In Theravada Buddhism, suññatā often refers to the not-self (Pāli: anatta, Sanskrit: anātman) nature of the five aggregates of experience and the six sense spheres. Suññatā is also often used to refer to a meditative state or experience.
"Śūnyatā" (Sanskrit noun from the adj. śūnya or śhūnya: "zero, nothing") is usually translated as "emptiness". It is the noun form of the adjective "śūnya" (Sanskrit) which means "empty" or "void", hence "empti"-"ness" (-tā). Sunya comes from the root svi, meaning "swollen", plus -ta "-ness", therefore "hollow, hollowness". A common alternative term is "voidness".
Languages of India and abroad
Pali-English dictionarySource: BuddhaSasana: Concise Pali-English Dictionary
suññatā : (f.) emptiness.
Pali is the language of the Tipiṭaka, which is the sacred canon of Theravāda Buddhism and contains much of the Buddha’s speech. Closeley related to Sanskrit, both languages are used interchangeably between religions.
Sanskrit dictionarySource: Cologne Digital Sanskrit Dictionaries: Edgerton Buddhist Hybrid Sanskrit Dictionary
Śūnyatā (शून्यता).—(Pali suññatā; in Pali an adj. suññata seems to have developed, see s.v. apraṇihita, but not in [Buddhist Hybrid Sanskrit] as far as I know), emptiness, void, vacuité (S. Lévi, La Vallée-Poussin): often associated with ānimitta (an°), and apraṇihita, q.v. for Saddharmapuṇḍarīka 101.1; 136.13; 137.2; Lalitavistara 422.20; paribhāvitā śūnyata dīrgharātram Saddharmapuṇḍarīka 117.7 (verse), we have meditated long on emptiness; °tā-bhāvanatayā Rāṣṭrapālaparipṛcchā 10.7, by the fact of realization of the emptiness (of things); °tāsu satataṃ gatiṃgata 10.16 (verse); there are different lists of kinds of ś°; eighteen in Mahāvyutpatti 933—951, found fre- quently in the same order in Śatasāhasrikā-prajñāpāramitā, notably in 1407.4 ff. where each is defined and explained at great length, and nearly the same list, but with three additions and one subtraction, making 20 in all, Dharmasaṃgraha 41; this list is: adhyātma-ś°, bahirdhā-, adhyātmabahirdhā-, śūnyatā-ś°, mahā-, paramārtha-, saṃskṛta-, asaṃskṛta-, atyanta-, anavarāgra-, anavakāra-, prakṛti-, sarvadharma-, sva- lakṣaṇa- (Dharmasaṃgraha omits sva), anupalambha- (not in Dharmasaṃgraha, which adds here alakṣaṇa-, bhāva-), abhāva-, svabhāva-, abhāvasvabhāva- (Dharmasaṃgraha adds parabhāva-); seven kinds listed and defined Laṅkāvatāra-sūtra 74.5 ff., lakṣaṇa-ś°, bhāvasvabhāva-, apracarita-, pracarita-, sarvadharmanira- bhilāpya-, paramārthāryajñānamahā-, and itaretara-; in Sūtrāl xiv.34 only three kinds, abhāva-ś°, tathābhāvasya ś°, prakṛtyā (prakṛti-)ś° (defined in commentary).Source: Cologne Digital Sanskrit Dictionaries: Benfey Sanskrit-English Dictionary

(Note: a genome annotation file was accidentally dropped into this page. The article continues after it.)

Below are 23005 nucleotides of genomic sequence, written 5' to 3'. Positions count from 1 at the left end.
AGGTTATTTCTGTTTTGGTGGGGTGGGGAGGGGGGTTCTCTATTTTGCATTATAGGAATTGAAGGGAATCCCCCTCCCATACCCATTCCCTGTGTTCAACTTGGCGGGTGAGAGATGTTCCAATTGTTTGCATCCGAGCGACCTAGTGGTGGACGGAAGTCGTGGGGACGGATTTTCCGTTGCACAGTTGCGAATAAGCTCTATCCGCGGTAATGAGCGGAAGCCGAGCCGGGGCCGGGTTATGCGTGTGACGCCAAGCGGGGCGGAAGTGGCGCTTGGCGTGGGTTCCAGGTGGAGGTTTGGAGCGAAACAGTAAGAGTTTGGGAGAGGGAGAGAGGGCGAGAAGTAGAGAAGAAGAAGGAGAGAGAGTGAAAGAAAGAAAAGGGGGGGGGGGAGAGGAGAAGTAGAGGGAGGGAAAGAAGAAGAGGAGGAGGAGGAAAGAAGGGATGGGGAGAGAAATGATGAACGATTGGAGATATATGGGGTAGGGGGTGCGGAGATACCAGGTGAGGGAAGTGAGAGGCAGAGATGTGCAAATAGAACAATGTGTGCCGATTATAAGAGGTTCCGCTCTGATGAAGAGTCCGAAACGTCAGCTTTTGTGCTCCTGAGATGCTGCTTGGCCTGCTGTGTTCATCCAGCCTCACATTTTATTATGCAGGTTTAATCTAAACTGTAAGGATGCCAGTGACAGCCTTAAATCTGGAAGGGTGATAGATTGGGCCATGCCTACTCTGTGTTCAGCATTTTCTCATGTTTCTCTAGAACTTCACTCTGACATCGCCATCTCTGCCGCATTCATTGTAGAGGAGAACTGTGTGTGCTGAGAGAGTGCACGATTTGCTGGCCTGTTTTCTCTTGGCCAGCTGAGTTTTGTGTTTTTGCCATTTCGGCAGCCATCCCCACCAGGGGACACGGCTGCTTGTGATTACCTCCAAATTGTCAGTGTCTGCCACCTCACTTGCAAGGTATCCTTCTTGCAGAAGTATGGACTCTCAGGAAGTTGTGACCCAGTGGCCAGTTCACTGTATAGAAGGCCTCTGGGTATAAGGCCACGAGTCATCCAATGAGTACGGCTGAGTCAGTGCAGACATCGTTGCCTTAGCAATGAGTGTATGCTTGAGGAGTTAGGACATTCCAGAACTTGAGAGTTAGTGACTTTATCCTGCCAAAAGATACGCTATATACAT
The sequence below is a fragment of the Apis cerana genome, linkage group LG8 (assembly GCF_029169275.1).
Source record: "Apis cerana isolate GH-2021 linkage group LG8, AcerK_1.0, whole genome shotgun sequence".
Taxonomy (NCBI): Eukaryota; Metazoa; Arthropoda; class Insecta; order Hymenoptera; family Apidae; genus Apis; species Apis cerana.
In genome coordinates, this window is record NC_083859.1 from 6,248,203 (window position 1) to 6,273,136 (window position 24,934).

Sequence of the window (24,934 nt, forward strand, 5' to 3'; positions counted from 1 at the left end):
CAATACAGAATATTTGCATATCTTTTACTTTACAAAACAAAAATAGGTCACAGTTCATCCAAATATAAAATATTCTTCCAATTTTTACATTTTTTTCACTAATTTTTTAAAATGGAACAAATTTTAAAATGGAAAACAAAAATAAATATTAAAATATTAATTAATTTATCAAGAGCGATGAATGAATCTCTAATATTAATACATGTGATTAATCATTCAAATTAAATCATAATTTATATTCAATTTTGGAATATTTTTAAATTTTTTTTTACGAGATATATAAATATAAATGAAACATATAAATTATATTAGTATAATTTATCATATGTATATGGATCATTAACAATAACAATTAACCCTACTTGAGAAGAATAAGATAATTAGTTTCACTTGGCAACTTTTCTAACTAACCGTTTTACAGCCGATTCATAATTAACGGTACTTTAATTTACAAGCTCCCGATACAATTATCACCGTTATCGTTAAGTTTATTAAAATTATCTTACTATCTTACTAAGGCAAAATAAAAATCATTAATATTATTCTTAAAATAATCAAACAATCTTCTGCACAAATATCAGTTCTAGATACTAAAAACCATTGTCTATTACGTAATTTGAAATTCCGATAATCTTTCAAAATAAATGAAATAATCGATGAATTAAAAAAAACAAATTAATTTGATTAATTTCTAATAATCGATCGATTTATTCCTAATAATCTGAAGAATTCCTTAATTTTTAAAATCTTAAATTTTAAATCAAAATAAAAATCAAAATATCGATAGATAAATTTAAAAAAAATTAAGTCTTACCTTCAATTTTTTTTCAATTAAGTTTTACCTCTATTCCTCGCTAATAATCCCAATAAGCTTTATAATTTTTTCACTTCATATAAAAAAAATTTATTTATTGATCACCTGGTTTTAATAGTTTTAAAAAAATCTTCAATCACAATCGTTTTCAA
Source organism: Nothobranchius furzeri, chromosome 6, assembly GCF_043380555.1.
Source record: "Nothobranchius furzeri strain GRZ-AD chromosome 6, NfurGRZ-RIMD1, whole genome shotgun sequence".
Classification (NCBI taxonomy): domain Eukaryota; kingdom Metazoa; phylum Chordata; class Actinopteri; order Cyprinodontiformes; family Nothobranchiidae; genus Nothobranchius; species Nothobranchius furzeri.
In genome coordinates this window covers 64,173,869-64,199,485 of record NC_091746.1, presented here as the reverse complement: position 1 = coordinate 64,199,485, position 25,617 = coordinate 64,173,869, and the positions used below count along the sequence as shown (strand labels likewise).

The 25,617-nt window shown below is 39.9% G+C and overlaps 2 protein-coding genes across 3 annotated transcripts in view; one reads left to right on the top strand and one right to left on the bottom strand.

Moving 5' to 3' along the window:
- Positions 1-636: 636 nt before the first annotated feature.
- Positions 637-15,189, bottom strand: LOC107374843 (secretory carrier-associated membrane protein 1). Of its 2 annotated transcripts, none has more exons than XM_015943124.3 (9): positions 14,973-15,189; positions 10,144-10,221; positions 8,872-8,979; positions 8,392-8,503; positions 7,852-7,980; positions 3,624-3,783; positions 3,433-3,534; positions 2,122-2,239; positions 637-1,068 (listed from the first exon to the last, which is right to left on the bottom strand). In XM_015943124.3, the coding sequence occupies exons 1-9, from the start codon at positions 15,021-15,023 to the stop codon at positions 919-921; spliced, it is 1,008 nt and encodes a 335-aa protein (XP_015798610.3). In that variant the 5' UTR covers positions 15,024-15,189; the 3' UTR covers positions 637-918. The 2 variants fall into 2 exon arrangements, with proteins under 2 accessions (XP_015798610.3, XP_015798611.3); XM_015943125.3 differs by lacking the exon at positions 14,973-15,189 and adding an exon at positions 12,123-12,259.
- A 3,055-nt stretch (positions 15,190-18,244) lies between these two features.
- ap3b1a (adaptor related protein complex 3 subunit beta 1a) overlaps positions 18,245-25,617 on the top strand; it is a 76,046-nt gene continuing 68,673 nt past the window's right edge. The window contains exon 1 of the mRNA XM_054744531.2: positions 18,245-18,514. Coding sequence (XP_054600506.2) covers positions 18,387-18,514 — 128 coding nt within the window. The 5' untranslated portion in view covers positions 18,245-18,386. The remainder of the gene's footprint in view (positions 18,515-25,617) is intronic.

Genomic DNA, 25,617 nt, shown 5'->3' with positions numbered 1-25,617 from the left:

Śūnyatā (शून्यता).—[śūnya + tā], f., and śūnyatva śūnya + tva, n. 1. Emptiness, [Lassen, Anthologia Sanskritica.] 72, 10 (tā). 2. Unreality.Source: Cologne Digital Sanskrit Dictionaries: Cappeller Sanskrit-English Dictionary
Śūnyatā (शून्यता).—[feminine] tva [neuter] emptiness, voidness, inanity; desert, loneliness; absence or wandering of mind; absence or want of (—°).Source: Cologne Digital Sanskrit Dictionaries: Monier-Williams Sanskrit-English Dictionary
1) Śūnyatā (शून्यता):—[=śūnya-tā] [from śūnya > śū] f. emptiness, loneliness, desolateness, [Rāmāyaṇa; Varāha-mihira’s Bṛhajjātaka] etc. (cf. a-śūnyatā)